Folic acid has long been touted as an important supplement for expectant mothers, to prevent defects in the baby’s developing brain and spinal cord. It is added as a supplement to breads, pastas, rice and cereals to help ensure that women are exposed to sufficient amounts of this nutrient even before they know they’re pregnant.
In that vein, a team of scholars writing in Cell Reports suggest the supplement carnitine could protect against a certain type of autism. Some one percent of Americans are afflicted with autism, and the annual cost of autism management in the United States alone is estimated to be at least $236 billion.
Carnitine, which the body can manufacture itself or extract from dietary sources, is required for transport of fatty acids into mitochondria—the compartment within the cell that converts these fats into energy. High levels of carnitine can be found in red meat, and one of the best vegetarian sources is whole milk.
Other studies have suggested that inherited mutations in a gene (called TMLHE) that is required for carnitine biosynthesis are strongly associated with risk for development of autism-spectrum disorders, but why has been unclear. The new paper suggest genetic defects in the body’s ability to manufacture carnitine might be associated with an increased risk of autism if carnitine deficiency interferes with the normal processes by which neural stem cells promote and organize embryonic and fetal brain development.
The TMLHE gene encodes an enzyme that the body needs to manufacture carnitine. They suggest autism risk mutations inactivate this gene and, in the absence of their own ability to produce carnitine and without adequate outside supplementation, neural stem cells become less efficient at self-renewal. That is, when they divide, neural stem cells produce two “daughter” cells, one of which should remain a neural stem cell and the other that should differentiate. Neural stem cells confronted with carnitine deficiency too often divide to produce two differentiated cells, thereby failing to resupply the developing brain with a cache of neural stem cells.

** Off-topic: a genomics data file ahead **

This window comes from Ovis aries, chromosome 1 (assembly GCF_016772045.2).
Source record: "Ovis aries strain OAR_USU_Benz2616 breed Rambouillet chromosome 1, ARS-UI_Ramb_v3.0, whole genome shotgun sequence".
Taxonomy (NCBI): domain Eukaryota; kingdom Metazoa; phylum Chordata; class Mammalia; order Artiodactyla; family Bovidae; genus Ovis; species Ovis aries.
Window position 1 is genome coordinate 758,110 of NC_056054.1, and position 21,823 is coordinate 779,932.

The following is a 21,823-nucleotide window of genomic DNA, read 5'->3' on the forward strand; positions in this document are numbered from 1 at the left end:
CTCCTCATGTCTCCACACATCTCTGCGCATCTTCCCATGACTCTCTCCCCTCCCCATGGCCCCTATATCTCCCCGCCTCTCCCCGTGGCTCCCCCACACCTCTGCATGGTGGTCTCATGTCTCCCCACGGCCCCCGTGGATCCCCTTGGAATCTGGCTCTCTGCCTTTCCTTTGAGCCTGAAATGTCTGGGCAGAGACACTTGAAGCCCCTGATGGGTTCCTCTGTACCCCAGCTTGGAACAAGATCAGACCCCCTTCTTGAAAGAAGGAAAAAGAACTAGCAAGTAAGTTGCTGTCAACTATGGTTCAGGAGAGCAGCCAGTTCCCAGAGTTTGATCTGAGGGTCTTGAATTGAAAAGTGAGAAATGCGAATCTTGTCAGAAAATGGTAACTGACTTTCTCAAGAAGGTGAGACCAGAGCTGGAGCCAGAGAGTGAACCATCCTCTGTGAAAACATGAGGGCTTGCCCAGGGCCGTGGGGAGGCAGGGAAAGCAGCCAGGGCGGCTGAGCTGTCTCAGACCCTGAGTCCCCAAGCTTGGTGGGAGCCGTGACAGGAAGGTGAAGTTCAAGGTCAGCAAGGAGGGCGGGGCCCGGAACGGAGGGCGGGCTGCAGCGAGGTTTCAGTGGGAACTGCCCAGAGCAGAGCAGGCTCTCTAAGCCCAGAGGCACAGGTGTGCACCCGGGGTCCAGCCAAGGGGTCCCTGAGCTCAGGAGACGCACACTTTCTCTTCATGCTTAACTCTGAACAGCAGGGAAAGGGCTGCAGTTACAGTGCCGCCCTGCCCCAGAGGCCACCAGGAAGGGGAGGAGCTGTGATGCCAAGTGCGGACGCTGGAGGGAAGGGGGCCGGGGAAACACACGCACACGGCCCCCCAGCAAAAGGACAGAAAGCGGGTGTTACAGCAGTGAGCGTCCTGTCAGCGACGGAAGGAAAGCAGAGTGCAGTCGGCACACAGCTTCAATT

The study’s lead author, Zhigang Xie, Ph.D., assistant research scientist at the Texas A&M Health Science Center College of Medicine, has refined a new technology that allows him to mark, follow and analyze individual neural stem cells in their native environment in a real developing brain. The researchers found that neural stem cells unable to produce carnitine don’t behave properly and are inappropriately depleted from the developing brain, but when genetically at-risk neural stem cells are supplied with carnitine from an outside source, they don’t have the same problems.
As this 'autism risk gene' is located on the X chromosome and males have only one X chromosome (females have two), that would explain why they are at greater risk. The authors say some pregnant women might absorb enough carnitine from their diet so as to make normal enzyme function less important in the context of autism risk for their babies.
Since TMLHE's location on the chromosome is known, one possible first step for prevention is to test prospective mothers for TMLHE mutations before pregnancy, the authors say. If a prospective mother is a carrier for the mutated autism risk gene, supplementation of her diet with carnitine before and during pregnancy could help ensure that a sufficient supply of the nutrient is available to the developing embryo and fetus, thus helping to offset the genetic defect.
Source: Texas A&M